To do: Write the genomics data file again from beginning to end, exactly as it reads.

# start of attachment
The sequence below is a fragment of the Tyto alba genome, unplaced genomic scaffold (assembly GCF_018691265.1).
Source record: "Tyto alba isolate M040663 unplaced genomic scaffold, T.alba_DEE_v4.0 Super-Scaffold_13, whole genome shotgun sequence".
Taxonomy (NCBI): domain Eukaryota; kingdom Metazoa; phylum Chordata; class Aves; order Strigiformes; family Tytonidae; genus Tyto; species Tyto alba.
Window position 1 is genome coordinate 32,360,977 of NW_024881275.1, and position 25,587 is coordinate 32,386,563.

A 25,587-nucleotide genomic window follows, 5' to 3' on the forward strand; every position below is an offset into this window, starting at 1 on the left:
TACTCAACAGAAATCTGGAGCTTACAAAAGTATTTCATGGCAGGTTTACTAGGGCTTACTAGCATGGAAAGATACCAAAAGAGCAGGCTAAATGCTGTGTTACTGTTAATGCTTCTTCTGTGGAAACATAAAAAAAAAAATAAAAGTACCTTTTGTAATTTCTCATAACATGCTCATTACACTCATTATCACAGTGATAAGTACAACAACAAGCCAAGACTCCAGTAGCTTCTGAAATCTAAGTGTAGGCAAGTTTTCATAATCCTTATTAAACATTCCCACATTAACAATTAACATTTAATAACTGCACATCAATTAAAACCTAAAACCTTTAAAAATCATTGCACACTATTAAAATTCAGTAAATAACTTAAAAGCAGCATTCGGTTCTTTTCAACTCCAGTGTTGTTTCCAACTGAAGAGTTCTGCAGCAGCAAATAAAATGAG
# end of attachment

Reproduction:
The sequence below is a fragment of the Tyto alba genome, unplaced genomic scaffold (assembly GCF_018691265.1).
Source record: "Tyto alba isolate M040663 unplaced genomic scaffold, T.alba_DEE_v4.0 Super-Scaffold_13, whole genome shotgun sequence".
Taxonomy (NCBI): domain Eukaryota; kingdom Metazoa; phylum Chordata; class Aves; order Strigiformes; family Tytonidae; genus Tyto; species Tyto alba.
Window position 1 is genome coordinate 32,360,977 of NW_024881275.1, and position 25,587 is coordinate 32,386,563.

A 25,587-nucleotide genomic window follows, 5' to 3' on the forward strand; every position below is an offset into this window, starting at 1 on the left:
TACTCAACAGAAATCTGGAGCTTACAAAAGTATTTCATGGCAGGTTTACTAGGGCTTACTAGCATGGAAAGATACCAAAAGAGCAGGCTAAATGCTGTGTTACTGTTAATGCTTCTTCTGTGGAAACATAAAAAAAAAAATAAAAGTACCTTTTGTAATTTCTCATAACATGCTCATTACACTCATTATCACAGTGATAAGTACAACAACAAGCCAAGACTCCAGTAGCTTCTGAAATCTAAGTGTAGGCAAGTTTTCATAATCCTTATTAAACATTCCCACATTAACAATTAACATTTAATAACTGCACATCAATTAAAACCTAAAACCTTTAAAAATCATTGCACACTATTAAAATTCAGTAAATAACTTAAAAGCAGCATTCGGTTCTTTTCAACTCCAGTGTTGTTTCCAACTGAAGAGTTCTGCAGCAGCAAATAAAATGAG